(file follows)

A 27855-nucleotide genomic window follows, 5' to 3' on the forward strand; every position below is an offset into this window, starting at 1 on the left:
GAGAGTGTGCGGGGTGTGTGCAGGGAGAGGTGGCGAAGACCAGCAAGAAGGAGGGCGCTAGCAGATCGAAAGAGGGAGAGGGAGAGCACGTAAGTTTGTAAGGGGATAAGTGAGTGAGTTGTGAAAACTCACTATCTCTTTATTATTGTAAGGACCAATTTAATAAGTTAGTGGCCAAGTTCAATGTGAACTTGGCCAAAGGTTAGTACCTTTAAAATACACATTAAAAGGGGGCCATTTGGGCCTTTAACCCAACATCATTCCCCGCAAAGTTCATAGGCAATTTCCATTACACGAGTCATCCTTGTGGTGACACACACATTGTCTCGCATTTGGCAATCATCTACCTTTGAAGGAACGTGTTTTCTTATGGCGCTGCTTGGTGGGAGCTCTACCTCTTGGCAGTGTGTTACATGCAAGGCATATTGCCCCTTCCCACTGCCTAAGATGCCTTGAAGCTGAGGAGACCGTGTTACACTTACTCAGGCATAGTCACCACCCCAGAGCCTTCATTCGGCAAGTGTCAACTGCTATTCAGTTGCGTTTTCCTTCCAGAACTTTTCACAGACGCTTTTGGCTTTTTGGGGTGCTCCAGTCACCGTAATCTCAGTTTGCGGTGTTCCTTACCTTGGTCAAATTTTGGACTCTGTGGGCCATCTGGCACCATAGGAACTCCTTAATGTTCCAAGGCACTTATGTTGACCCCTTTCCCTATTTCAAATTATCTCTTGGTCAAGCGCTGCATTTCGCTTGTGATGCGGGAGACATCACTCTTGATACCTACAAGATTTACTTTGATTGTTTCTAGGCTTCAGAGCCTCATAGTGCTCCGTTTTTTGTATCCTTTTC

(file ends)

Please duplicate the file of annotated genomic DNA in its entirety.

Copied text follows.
A 27855-nucleotide genomic window follows, 5' to 3' on the forward strand; every position below is an offset into this window, starting at 1 on the left:
GAGAGTGTGCGGGGTGTGTGCAGGGAGAGGTGGCGAAGACCAGCAAGAAGGAGGGCGCTAGCAGATCGAAAGAGGGAGAGGGAGAGCACGTAAGTTTGTAAGGGGATAAGTGAGTGAGTTGTGAAAACTCACTATCTCTTTATTATTGTAAGGACCAATTTAATAAGTTAGTGGCCAAGTTCAATGTGAACTTGGCCAAAGGTTAGTACCTTTAAAATACACATTAAAAGGGGGCCATTTGGGCCTTTAACCCAACATCATTCCCCGCAAAGTTCATAGGCAATTTCCATTACACGAGTCATCCTTGTGGTGACACACACATTGTCTCGCATTTGGCAATCATCTACCTTTGAAGGAACGTGTTTTCTTATGGCGCTGCTTGGTGGGAGCTCTACCTCTTGGCAGTGTGTTACATGCAAGGCATATTGCCCCTTCCCACTGCCTAAGATGCCTTGAAGCTGAGGAGACCGTGTTACACTTACTCAGGCATAGTCACCACCCCAGAGCCTTCATTCGGCAAGTGTCAACTGCTATTCAGTTGCGTTTTCCTTCCAGAACTTTTCACAGACGCTTTTGGCTTTTTGGGGTGCTCCAGTCACCGTAATCTCAGTTTGCGGTGTTCCTTACCTTGGTCAAATTTTGGACTCTGTGGGCCATCTGGCACCATAGGAACTCCTTAATGTTCCAAGGCACTTATGTTGACCCCTTTCCCTATTTCAAATTATCTCTTGGTCAAGCGCTGCATTTCGCTTGTGATGCGGGAGACATCACTCTTGATACCTACAAGATTTACTTTGATTGTTTCTAGGCTTCAGAGCCTCATAGTGCTCCGTTTTTTGTATCCTTTTC